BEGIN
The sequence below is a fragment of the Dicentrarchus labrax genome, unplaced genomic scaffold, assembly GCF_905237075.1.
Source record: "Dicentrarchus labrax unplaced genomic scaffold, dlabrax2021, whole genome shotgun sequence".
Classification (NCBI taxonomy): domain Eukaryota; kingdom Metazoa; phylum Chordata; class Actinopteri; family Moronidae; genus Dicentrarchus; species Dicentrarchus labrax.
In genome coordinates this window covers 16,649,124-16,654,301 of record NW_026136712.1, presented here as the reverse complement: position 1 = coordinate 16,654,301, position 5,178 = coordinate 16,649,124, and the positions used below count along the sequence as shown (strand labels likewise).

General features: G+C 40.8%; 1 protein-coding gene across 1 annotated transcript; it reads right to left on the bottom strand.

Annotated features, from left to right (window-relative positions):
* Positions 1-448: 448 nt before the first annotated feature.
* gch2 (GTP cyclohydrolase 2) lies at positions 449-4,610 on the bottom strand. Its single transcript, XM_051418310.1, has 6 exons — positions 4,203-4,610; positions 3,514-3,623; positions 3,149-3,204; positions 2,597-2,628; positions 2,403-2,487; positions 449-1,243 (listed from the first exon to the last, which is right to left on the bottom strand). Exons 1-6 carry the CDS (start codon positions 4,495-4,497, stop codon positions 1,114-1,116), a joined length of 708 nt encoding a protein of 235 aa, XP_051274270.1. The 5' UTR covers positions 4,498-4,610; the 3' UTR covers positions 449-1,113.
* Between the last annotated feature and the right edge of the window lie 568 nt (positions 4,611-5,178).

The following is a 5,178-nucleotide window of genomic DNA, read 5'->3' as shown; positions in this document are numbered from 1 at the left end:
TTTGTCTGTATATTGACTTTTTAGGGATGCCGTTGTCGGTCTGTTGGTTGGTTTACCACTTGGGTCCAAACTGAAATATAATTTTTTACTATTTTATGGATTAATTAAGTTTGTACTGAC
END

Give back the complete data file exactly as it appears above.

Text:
The sequence below is a fragment of the Dicentrarchus labrax genome, unplaced genomic scaffold, assembly GCF_905237075.1.
Source record: "Dicentrarchus labrax unplaced genomic scaffold, dlabrax2021, whole genome shotgun sequence".
Classification (NCBI taxonomy): domain Eukaryota; kingdom Metazoa; phylum Chordata; class Actinopteri; family Moronidae; genus Dicentrarchus; species Dicentrarchus labrax.
In genome coordinates this window covers 16,649,124-16,654,301 of record NW_026136712.1, presented here as the reverse complement: position 1 = coordinate 16,654,301, position 5,178 = coordinate 16,649,124, and the positions used below count along the sequence as shown (strand labels likewise).

General features: G+C 40.8%; 1 protein-coding gene across 1 annotated transcript; it reads right to left on the bottom strand.

Annotated features, from left to right (window-relative positions):
* Positions 1-448: 448 nt before the first annotated feature.
* gch2 (GTP cyclohydrolase 2) lies at positions 449-4,610 on the bottom strand. Its single transcript, XM_051418310.1, has 6 exons — positions 4,203-4,610; positions 3,514-3,623; positions 3,149-3,204; positions 2,597-2,628; positions 2,403-2,487; positions 449-1,243 (listed from the first exon to the last, which is right to left on the bottom strand). Exons 1-6 carry the CDS (start codon positions 4,495-4,497, stop codon positions 1,114-1,116), a joined length of 708 nt encoding a protein of 235 aa, XP_051274270.1. The 5' UTR covers positions 4,498-4,610; the 3' UTR covers positions 449-1,113.
* Between the last annotated feature and the right edge of the window lie 568 nt (positions 4,611-5,178).

The following is a 5,178-nucleotide window of genomic DNA, read 5'->3' as shown; positions in this document are numbered from 1 at the left end:
TTTGTCTGTATATTGACTTTTTAGGGATGCCGTTGTCGGTCTGTTGGTTGGTTTACCACTTGGGTCCAAACTGAAATATAATTTTTTACTATTTTATGGATTAATTAAGTTTGTACTGAC